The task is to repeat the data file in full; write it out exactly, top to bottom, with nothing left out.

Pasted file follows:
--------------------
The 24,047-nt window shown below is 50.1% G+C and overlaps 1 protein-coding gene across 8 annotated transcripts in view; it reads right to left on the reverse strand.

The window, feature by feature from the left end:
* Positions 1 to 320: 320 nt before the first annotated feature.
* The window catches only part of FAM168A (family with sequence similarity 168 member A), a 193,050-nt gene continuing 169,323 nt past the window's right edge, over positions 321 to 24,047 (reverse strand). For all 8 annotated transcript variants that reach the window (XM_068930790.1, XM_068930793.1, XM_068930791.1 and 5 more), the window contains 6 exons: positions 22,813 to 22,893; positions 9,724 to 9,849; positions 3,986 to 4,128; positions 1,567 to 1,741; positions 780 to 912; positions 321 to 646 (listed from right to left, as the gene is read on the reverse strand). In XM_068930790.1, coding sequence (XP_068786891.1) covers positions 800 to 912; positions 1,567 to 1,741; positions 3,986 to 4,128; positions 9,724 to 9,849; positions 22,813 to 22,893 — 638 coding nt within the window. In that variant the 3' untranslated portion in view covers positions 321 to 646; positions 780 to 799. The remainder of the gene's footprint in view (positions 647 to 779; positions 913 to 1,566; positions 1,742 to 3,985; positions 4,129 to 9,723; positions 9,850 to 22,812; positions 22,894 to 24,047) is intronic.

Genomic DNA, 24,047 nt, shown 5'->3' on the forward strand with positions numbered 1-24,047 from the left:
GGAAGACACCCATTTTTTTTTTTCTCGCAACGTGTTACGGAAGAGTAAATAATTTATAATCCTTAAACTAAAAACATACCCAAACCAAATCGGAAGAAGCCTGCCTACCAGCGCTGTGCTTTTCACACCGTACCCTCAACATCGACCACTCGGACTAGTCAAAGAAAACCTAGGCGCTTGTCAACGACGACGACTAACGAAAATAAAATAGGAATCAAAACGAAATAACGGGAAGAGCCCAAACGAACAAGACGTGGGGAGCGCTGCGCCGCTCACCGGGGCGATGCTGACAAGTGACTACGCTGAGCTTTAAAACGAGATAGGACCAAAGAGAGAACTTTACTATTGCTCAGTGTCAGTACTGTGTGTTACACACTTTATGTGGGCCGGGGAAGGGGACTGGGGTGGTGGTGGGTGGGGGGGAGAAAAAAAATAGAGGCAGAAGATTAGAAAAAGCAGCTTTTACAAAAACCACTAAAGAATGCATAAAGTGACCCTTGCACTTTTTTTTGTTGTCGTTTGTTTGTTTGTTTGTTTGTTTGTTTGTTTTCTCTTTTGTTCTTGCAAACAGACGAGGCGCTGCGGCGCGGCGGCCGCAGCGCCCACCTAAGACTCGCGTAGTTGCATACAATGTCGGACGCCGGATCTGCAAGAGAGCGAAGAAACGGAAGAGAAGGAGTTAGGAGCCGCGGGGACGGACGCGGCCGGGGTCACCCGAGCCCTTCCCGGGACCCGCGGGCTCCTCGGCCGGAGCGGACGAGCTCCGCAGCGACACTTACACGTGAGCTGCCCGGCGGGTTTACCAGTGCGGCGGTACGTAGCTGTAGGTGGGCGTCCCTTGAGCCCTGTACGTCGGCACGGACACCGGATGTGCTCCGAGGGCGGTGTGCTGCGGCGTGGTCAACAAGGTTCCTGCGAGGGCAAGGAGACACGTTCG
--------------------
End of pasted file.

The 24,047-nt window shown below is 50.1% G+C and overlaps 1 protein-coding gene across 8 annotated transcripts in view; it reads right to left on the reverse strand.

The window, feature by feature from the left end:
* Positions 1 to 320: 320 nt before the first annotated feature.
* The window catches only part of FAM168A (family with sequence similarity 168 member A), a 193,050-nt gene continuing 169,323 nt past the window's right edge, over positions 321 to 24,047 (reverse strand). For all 8 annotated transcript variants that reach the window (XM_068930790.1, XM_068930793.1, XM_068930791.1 and 5 more), the window contains 6 exons: positions 22,813 to 22,893; positions 9,724 to 9,849; positions 3,986 to 4,128; positions 1,567 to 1,741; positions 780 to 912; positions 321 to 646 (listed from right to left, as the gene is read on the reverse strand). In XM_068930790.1, coding sequence (XP_068786891.1) covers positions 800 to 912; positions 1,567 to 1,741; positions 3,986 to 4,128; positions 9,724 to 9,849; positions 22,813 to 22,893 — 638 coding nt within the window. In that variant the 3' untranslated portion in view covers positions 321 to 646; positions 780 to 799. The remainder of the gene's footprint in view (positions 647 to 779; positions 913 to 1,566; positions 1,742 to 3,985; positions 4,129 to 9,723; positions 9,850 to 22,812; positions 22,894 to 24,047) is intronic.

Genomic DNA, 24,047 nt, shown 5'->3' on the forward strand with positions numbered 1-24,047 from the left:
GGAAGACACCCATTTTTTTTTTTCTCGCAACGTGTTACGGAAGAGTAAATAATTTATAATCCTTAAACTAAAAACATACCCAAACCAAATCGGAAGAAGCCTGCCTACCAGCGCTGTGCTTTTCACACCGTACCCTCAACATCGACCACTCGGACTAGTCAAAGAAAACCTAGGCGCTTGTCAACGACGACGACTAACGAAAATAAAATAGGAATCAAAACGAAATAACGGGAAGAGCCCAAACGAACAAGACGTGGGGAGCGCTGCGCCGCTCACCGGGGCGATGCTGACAAGTGACTACGCTGAGCTTTAAAACGAGATAGGACCAAAGAGAGAACTTTACTATTGCTCAGTGTCAGTACTGTGTGTTACACACTTTATGTGGGCCGGGGAAGGGGACTGGGGTGGTGGTGGGTGGGGGGGAGAAAAAAAATAGAGGCAGAAGATTAGAAAAAGCAGCTTTTACAAAAACCACTAAAGAATGCATAAAGTGACCCTTGCACTTTTTTTTGTTGTCGTTTGTTTGTTTGTTTGTTTGTTTGTTTGTTTTCTCTTTTGTTCTTGCAAACAGACGAGGCGCTGCGGCGCGGCGGCCGCAGCGCCCACCTAAGACTCGCGTAGTTGCATACAATGTCGGACGCCGGATCTGCAAGAGAGCGAAGAAACGGAAGAGAAGGAGTTAGGAGCCGCGGGGACGGACGCGGCCGGGGTCACCCGAGCCCTTCCCGGGACCCGCGGGCTCCTCGGCCGGAGCGGACGAGCTCCGCAGCGACACTTACACGTGAGCTGCCCGGCGGGTTTACCAGTGCGGCGGTACGTAGCTGTAGGTGGGCGTCCCTTGAGCCCTGTACGTCGGCACGGACACCGGATGTGCTCCGAGGGCGGTGTGCTGCGGCGTGGTCAACAAGGTTCCTGCGAGGGCAAGGAGACACGTTCG